ebola and j.e. vaccine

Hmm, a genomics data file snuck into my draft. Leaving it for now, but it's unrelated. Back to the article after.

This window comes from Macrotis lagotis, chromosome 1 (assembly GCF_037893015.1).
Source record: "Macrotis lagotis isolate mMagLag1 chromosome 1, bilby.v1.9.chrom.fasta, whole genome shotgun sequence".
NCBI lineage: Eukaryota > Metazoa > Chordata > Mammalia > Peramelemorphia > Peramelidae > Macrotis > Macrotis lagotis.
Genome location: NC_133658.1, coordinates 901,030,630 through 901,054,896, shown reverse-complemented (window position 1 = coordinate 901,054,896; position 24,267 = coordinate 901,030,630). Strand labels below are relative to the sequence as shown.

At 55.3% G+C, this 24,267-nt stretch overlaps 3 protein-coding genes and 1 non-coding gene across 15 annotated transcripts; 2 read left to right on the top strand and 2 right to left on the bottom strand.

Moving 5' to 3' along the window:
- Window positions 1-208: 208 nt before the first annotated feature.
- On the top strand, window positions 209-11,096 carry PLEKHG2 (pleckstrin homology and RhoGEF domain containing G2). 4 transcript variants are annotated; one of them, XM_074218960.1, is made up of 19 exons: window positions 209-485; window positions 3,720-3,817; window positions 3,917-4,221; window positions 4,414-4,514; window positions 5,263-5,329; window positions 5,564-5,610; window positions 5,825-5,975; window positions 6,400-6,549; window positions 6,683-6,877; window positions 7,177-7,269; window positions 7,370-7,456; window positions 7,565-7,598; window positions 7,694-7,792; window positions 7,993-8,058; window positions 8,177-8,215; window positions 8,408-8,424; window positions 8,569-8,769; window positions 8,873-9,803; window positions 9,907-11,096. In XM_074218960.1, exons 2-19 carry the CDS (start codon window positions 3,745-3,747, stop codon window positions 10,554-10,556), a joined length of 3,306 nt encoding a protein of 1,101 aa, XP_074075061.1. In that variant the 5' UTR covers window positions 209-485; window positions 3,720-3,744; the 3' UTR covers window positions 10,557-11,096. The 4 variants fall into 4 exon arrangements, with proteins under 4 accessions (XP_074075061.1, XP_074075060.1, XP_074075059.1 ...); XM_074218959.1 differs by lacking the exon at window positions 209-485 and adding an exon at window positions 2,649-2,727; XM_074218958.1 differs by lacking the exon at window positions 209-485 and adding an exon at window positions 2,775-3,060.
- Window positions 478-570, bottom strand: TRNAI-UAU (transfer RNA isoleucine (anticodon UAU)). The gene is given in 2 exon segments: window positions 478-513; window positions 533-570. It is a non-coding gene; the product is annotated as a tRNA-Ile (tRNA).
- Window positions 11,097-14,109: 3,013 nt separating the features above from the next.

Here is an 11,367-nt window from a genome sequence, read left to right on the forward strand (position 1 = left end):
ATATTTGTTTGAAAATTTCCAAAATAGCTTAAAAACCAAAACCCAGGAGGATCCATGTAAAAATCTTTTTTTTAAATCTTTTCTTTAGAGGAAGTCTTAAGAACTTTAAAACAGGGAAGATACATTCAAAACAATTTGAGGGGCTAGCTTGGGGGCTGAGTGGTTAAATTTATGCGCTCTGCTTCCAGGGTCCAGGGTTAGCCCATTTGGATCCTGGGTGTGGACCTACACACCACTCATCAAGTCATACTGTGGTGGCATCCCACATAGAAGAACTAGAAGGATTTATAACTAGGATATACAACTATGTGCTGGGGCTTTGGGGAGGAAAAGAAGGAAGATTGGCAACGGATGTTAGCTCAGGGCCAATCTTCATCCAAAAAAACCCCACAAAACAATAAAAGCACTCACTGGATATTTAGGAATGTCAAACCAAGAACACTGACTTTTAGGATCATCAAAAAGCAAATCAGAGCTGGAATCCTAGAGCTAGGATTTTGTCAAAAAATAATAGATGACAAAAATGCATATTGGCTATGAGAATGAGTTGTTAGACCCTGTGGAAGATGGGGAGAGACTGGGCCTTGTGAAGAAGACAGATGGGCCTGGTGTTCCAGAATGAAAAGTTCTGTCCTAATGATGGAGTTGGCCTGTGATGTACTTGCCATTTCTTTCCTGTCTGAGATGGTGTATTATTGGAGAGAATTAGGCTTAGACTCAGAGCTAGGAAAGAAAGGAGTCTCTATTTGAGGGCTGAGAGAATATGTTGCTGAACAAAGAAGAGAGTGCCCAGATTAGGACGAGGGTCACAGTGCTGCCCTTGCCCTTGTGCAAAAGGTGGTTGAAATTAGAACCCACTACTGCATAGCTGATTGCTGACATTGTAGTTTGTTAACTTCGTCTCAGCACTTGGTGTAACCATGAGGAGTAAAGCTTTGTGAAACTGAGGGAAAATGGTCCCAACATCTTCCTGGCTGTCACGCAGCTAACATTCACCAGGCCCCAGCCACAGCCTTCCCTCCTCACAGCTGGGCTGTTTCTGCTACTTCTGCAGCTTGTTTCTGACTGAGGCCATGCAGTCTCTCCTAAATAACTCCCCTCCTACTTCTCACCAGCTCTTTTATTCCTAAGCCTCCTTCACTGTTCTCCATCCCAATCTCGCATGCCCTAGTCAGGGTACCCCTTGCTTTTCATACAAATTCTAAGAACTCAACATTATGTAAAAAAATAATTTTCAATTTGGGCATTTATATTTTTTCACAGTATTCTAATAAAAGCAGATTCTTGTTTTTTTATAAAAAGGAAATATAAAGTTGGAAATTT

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<ol><li> 1. Ebola, Japanese encephalitis and Dengue vaccine Submitted by Ajay Singh Ph.D biotechnology College of biotechnology, DUVASU, Mathura </li><li> 2. Ebola virus </li><li> 3. Ebola virus disease Ebola is a severe and often deadly disease caused by a virus. Ebola can occur in humans and other primates (gorillas, monkeys, and chimpanzees). The 2014 Ebola outbreak in West Africa is the largest in history. About 70% of the people who have gotten Ebola in this outbreak have died. The virus poses a very low risk to people in the United States. </li><li> 4. Causes Ebola was discovered in 1976 near the Ebola River in the Democratic Republic of the Congo. Since then, several small outbreaks have occurred in Africa. The 2014 outbreak is the largest. Countries affected in this recent outbreak include: Guinea Liberia Sierra Leone Ebola has also been reported in: Nigeria Senegal United States Spain Mali </li><li> 5. Most of these cases are due to people traveling from a country where Ebola is present. In October 2014, the World Health Organization (WHO) declared both Nigeria and Senegal free of Ebola virus transmission. As of November 2014, there have been 4 people diagnosed with Ebola in the United States. </li><li> 6. HOW EBOLA CAN SPREAD ONLY spread between humans by direct contact with infected body fluids including but not limited to urine, saliva, sweat, feces, vomit, breast milk, and semen. The virus can enter the body through a break in the skin or through mucous membranes, including the eyes, nose, and mouth. </li><li> 7. Ebola may also be spread by: Handling infected wild animals hunted for food (bushmeat) Contact with blood or body fluids of infected animals Contact with infected bats </li><li> 8. Ebola does NOT spread through: Air Water Food Insects (mosquitoes) </li><li> 9. Symptoms The time between exposure and when symptoms occur (incubation period) is 2 to 21 days. On average, symptoms develop in 8 to 10 days. Early symptoms of Ebola include: Fever greater than 101.5F (38.6C) Chills Headache Muscle pain </li><li> 10. Weakness Fatigue Rash Abdominal (stomach) pain Diarrhea Vomiting Late symptoms include: Bleeding from the mouth and rectum Bleeding from eyes, ears, and nose Organ failure A person who does not have symptoms 21 days after being exposed to Ebola will not develop the disease. </li><li> 11. Treatment There is no known cure for Ebola. Experimental treatments have been used, but none have been fully tested to see if they work well and are safe. People with Ebola must be treated in a hospital. There, they can be isolated so the disease cannot spread. Health care providers will treat the symptoms of the disease. Treatment for Ebola includes: Fluids given through a vein (IV) Oxygen Blood pressure management Treatment for other infections Blood transfusions </li><li> 12. Investigational Therapies for EVD Patients No approved Ebola-specific prophylaxis or treatment Ribavirin has no in-vitro or in-vivo effect on Ebola virus Therapeutics in development with limited human clinical trial data Therapeutic medications Zmapp three chimeric human-mouse monoclonal antibodies Tekmira lipid nanoparticle small interfering RNA Favipiravir oral RNA-dependent RNA polymerase inhibitor Vaccines in clinical trials Chimpanzee-derived adenovirus with an Ebola virus gene inserted Attenuated vesicular stomatitis virus with an Ebola virus gene inserted References: 1Huggins, JW et al. Rev Infect Dis 1989; 2Jarhling, P et al. JID 2007; 3Mupapa, K et al. JID 1999 S18; 4Olinger, GG et al. PNAS 2012; 5Dye, JM et al. PNAS 2012; 6Qiu, X et al. Sci Transl Med 2013; 7Qiu, X et al. Nature 2014; 8Geisbert, TW et al. JID 2007; 9Geisbert, TW et al. Lancet 2010; 10Kobinger, GP et al. Virology 2006; 11Wang, D et al. J Virol 2006; 12Geisbert, TW et al. JID 2011; 13Gunther et al. JID 2011; 14Oestereich, L et al. Antiviral Res. 2014. 12 </li><li> 13. EVD Summary The 2014 Ebola outbreak in West Africa is the largest in history and has affected multiple countries Think Ebola: U.S. healthcare providers should be aware of clinical presentation and risk factors for EVD Human-to-human transmission by direct contact No human-to-human transmission via inhalation (aerosols) No transmission before symptom onset Early case identification, isolation, treatment and effective infection control are essential to prevent Ebola transmission 13 </li><li> 14. Japanese encephalitis (JE) </li><li> 15. Japanese encephalitis (JE) A disease of public health importance: - Epidemic potential - High case fatality - Complications leading to life long sequel Previously disease of East Asia - Japan, Korea and China Recent years spread to SEA - Thailand, Indonesia, India, Vietnam, Myanmar and Sri Lanka. Estimated 43,000 cases with 11,000 deaths and 9,000 disabilities occur / year globally </li><li> 16. JE OUTBREAK INDIA Nagpur (1954-1955) Madras (1955) Agra, (U.P)- 1958 W. Bengal 1973 TN, KA, WB, AP, Bihar, Assam &amp; U.P - 1977-1979 Goa, Kerala, Haryana (samuel et.al. 2000) . 1145 cases of Japanese encephalitis have been reported from 14 districts of Uttar Pradesh Province, India from 29 July to 30 August 2005. About one-fourth of these (n=296) have died. 90 cases from the adjoining districts of Bihar have also been admitted to the hospitals in Uttar Pradesh. </li><li> 17. The virus was isolated for the first time in the world from a post-mortem human brain in Japan in 1933 JE was clinically diagnosed for the first time in India in 1955 at Vellore, Tamil Nadu. Approximately 3 billion people and 60% of the world's population live in endemic region 50,000 cases with 10,000 deaths were notified annually from a wide geographic range. In India there was a rise of JE incidence in 1980s and has dropped significantly and maintained till 1995. </li><li> 18. JE endemic areas in India Uttar Pradesh Andhra Pradesh Assam Bihar Goa Karnataka Maharashtra Tamilnadu West Bengal Kerala Jharkhand Orissa Manipur Punjab Haryana </li><li> 19. The viruses responsible for these diseases are classified as arbovirus and these diseases are collectively called as arbovirus encephalitis. JEV is related to St. Louis encephalitis virus, Murray Valley virus and West Nile virus. The virus is antigenically related to several other flaviviruses including dengue virus. JE virus is a member of the family Flaviviridae. It is a single stranded RNA virus. It has three proteins a) Envelope protein b) Core protein c) Membrane protein </li><li> 20. Vectors: Culex tritaeniorhynchus, C. vishnui and C. pseudovishnui. Breeding habit: Irrigated rice fields, shallow ditches and pools etc. Resting habit: Exophilic but may rest indoor in extreme summer Feeding habit: Zoophilic and outdoor as well as indoor feeders The average life span of mosquito is about 21 days Flight Range: long distance (1 - 3 kms or even more) Environment: Mainly prevalent in rural areas Outbreak is a seasonal phenomenon Mosquito vector prefers large and clean water collections for breeding - paddy cultivation areas offer typical favorable situation Rural setting offers the amplifier hosts in abundance Occurrence in monsoon and post-monsoon season: in north India from May- October, in southern part from August to November </li><li> 21. Transmission is usually seasonal In temperate zones of China, Japan, Korea and northern areas of Southeast Asia, Japanese encephalitis is transmitted during summer and early autumn; May to September. In north India and Nepal transmission occurs from June to November In south India and Sri Lanka epidemics are found from September to January. </li><li> 22. JE VACCINE INACTIVATED MOUSE BRAIN VACCINE It is expensive vaccine, complicated dosing schedule or side effect of this vaccine. Inactivated Mouse brain vaccine 3-5 US dollars/dose 9 15 US dollars/per child The mouse brain vaccine manufactured by killing populations of mice was being manufactured by Central Research Institute, Kasauli. LIVE ATTENUATED VACCINE SA 14 - 14-2 (Chinese live attenuated vaccine at affordable cost, safe, effective). This vaccine was developed in China and has been used there since 1988. it has been licensed and used in South Korea and Nepal and licensed in Sri Lanka. It also appears feasible that a single dose of vaccine will provide life-long protection. </li><li> 23. Inactivated Vero Cell Culture-Derived JE Vaccine (IXIARO [JE-VC]) What are the risks from Japanese encephalitis vaccine? A vaccine, like any medicine, there is a chance of side effects. When side effects happen, they are usually mild and go away on their own. Mild Problems Pain, tenderness, redness, or swelling where the shot was given (about 1 person in 4). Fever (mainly in children). Headache, muscle aches (mainly in adults). </li><li> 24. Moderate or Severe Problems Studies have shown that severe reactions to JE vaccine are very rare. Problems that can happen after any vaccine Brief fainting spells can happen after any medical procedure, including vaccination. Sitting or lying down for about 15 minutes can help prevent fainting, and injuries caused by a fall. Tell your doctor if you feel dizzy, or have vision changes or ringing in the ears. Lasting shoulder pain and reduced range of motion in the arm where the shot was given can happen, very rarely, after a vaccination. Severe allergic reactions from a vaccine are very rare, estimated at less than 1 in a million doses. If one were to occur, it would usually be within a few minutes to a few hours after the vaccination. This information was taken directly from the JE-Ixiaro VIS (This information taken from Japanese Encephalitis Ixiaro VIS dated 1/24/14. If the actual VIS is more recent than this date, the information on this page needs to be updated.) </li><li> 25. Inactivated Vero cell culturederived JE vaccine (manufactured as IXIARO) is the only JE vaccine that is licensed and available in the United States. In 2009, the Food and Drug Administration (FDA) licensed IXIARO for use in adults 17 years of age. In May 2013, FDA licensed IXIARO for use in children 2 months through 16 years of age. On June 19, 2013, CDCs Advisory Committee on Immunization Practices (ACIP) voted to extend existing recommendations for use of JE vaccine to include use of IXIARO in children aged 2 months through 16 years. Vaccine Administration The primary series for IXIARO is 2 doses administered 28 days apart: For adults and children aged 3 years, each dose is 0.5 mL. For children aged 2 months through 2 years, each dose is 0.25 mL. To administer a 0.25-mL dose, health care providers must expel and discard half of the volume from the 0.5-mL prefilled syringe before injection. To enable this, the manufacturer is developing a prefilled syringe with a red line on the barrel to indicate the 0.25-mL point. Studies are being conducted on the need for a booster dose for children following a primary series of IXIARO, but data are not yet available. </li><li> 26. Dengue virus </li><li> 27. What is the Dengue Virus? Arbovirus Arthropod, Mosquito, born (Aedes aegypti) It is a pathogen that causes Dengue fever (DF) Dengue hemorrhagic fever (DHF) Can lead to Dengue shock syndrome (DSS) Has four different serotypes (DEN-1,2,3,4) First reported epidemics in 1780 in Asia, Africa, and North America </li><li> 28. Target tissues Dengue induces cytokine production in cells Cytotoxic factor effects endothelial cells involved in most of the following: Heart Liver Kidneys Lungs Intestines Spleen Lymph nodes Brain Skin (inflammatory rashes) </li><li> 29. Diagnostic tests Virus isolation by infection of mice using infected mosquitoes Detection of IgM antibodies in the blood by PCR or Viral isolation (Serology) ELISA (Enzyme-Linked Immunoabsorbent assay) Thrombopenia </li><li> 30. Pathogenesis and infection process of Dengue Humans are initially infected through a mosquito vector Initial interaction with cell occurs with the viruses ability to infect cell Phagocytes Virus uses cell receptor molecule to enter cell Cell receptor molecules include: Glycosaminoglycan Heparan Sulfate (Expressed in almost all cell types) Virus replicates in target organs Infects white blood cells and lymphatic tissues Virus is released and circulates in blood Alternate mosquito then bites host and receives virus </li><li> 31. Prevention: There is no specific treatment Relieving symptoms and complications: Plasma volume replacement Sedatives for restless patients Blood transfusion with patients with significant blood loss Aspirin should be avoided All efforts of control are aimed against mosquitoes Elimination of breeding areas Actions to prevent mosquito bites (repellant, nets, and vapors) Vaccinations are pending Problem is that the vaccination needs to prevent all four serotypes Treatment: </li><li> 32. Recent research on vaccine Dengue vaccine tested on Indian adults, found safe by Kounteya Sinha, Nov 2, 2014. The Sanofi Pasteur vaccine research and development laboratory in Lyon, France. The world's first, dengue vaccine CYD-TDV has passed the crucial India test and could be available in the country as early as by the end of next year. Indian scientists break dengue code Progress at ICGEB New Delhi in the search for a dengue vaccine September 2013 by Dr. Navin khanna. </li><li> 33. Reference http://www.path.org/projects/JE_in_depth.php http://www.pon.nic.in/vcrc/jemanag.html http://wwwnc.cdc.gov/travel/yellowbook/2010/chapter- 2/japanese-encephalitis.aspx. 1Huggins, JW et al. Rev Infect Dis 1989; 2Jarhling, P et al. JID 2007; 3Mupapa, K et al. JID 1999 S18; 4Olinger, GG et al. PNAS 2012; 5Dye, JM et al. PNAS 2012; 6Qiu, X et al. Sci Transl Med 2013; 7Qiu, X et al. Nature 2014; 8Geisbert, TW et al. JID 2007; 9Geisbert, TW et al. Lancet 2010; 10Kobinger, GP et al. Virology 2006; 11Wang, D et al. J Virol 2006; 12Geisbert, TW et al. JID 2011; 13Gunther et al. JID 2011; 14Oestereich, L et al. Antiviral Res. 2014. </li><li> 34. Thankyou </li></ol>